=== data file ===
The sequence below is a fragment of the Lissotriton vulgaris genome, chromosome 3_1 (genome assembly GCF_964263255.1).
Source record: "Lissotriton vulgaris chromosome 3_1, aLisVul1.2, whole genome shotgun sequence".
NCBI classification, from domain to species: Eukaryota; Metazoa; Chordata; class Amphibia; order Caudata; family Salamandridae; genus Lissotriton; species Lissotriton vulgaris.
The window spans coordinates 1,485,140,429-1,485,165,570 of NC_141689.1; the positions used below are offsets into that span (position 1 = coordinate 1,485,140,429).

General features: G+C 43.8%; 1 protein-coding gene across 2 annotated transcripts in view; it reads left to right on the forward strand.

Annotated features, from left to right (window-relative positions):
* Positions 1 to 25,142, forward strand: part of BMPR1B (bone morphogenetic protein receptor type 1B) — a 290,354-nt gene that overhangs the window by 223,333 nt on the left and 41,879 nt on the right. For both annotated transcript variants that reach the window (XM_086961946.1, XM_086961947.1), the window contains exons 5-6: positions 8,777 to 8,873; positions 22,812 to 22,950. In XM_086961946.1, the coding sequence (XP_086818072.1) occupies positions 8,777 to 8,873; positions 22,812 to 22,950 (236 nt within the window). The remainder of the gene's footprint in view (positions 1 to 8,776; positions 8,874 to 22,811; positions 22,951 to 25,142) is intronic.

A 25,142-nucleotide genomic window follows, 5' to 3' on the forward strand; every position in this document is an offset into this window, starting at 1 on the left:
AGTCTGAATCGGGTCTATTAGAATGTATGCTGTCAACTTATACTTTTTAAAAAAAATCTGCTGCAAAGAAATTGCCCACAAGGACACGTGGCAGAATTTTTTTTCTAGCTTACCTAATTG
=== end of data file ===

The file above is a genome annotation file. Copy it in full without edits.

The sequence below is a fragment of the Lissotriton vulgaris genome, chromosome 3_1 (genome assembly GCF_964263255.1).
Source record: "Lissotriton vulgaris chromosome 3_1, aLisVul1.2, whole genome shotgun sequence".
NCBI classification, from domain to species: Eukaryota; Metazoa; Chordata; class Amphibia; order Caudata; family Salamandridae; genus Lissotriton; species Lissotriton vulgaris.
The window spans coordinates 1,485,140,429-1,485,165,570 of NC_141689.1; the positions used below are offsets into that span (position 1 = coordinate 1,485,140,429).

General features: G+C 43.8%; 1 protein-coding gene across 2 annotated transcripts in view; it reads left to right on the forward strand.

Annotated features, from left to right (window-relative positions):
* Positions 1 to 25,142, forward strand: part of BMPR1B (bone morphogenetic protein receptor type 1B) — a 290,354-nt gene that overhangs the window by 223,333 nt on the left and 41,879 nt on the right. For both annotated transcript variants that reach the window (XM_086961946.1, XM_086961947.1), the window contains exons 5-6: positions 8,777 to 8,873; positions 22,812 to 22,950. In XM_086961946.1, the coding sequence (XP_086818072.1) occupies positions 8,777 to 8,873; positions 22,812 to 22,950 (236 nt within the window). The remainder of the gene's footprint in view (positions 1 to 8,776; positions 8,874 to 22,811; positions 22,951 to 25,142) is intronic.

A 25,142-nucleotide genomic window follows, 5' to 3' on the forward strand; every position in this document is an offset into this window, starting at 1 on the left:
AGTCTGAATCGGGTCTATTAGAATGTATGCTGTCAACTTATACTTTTTAAAAAAAATCTGCTGCAAAGAAATTGCCCACAAGGACACGTGGCAGAATTTTTTTTCTAGCTTACCTAATTG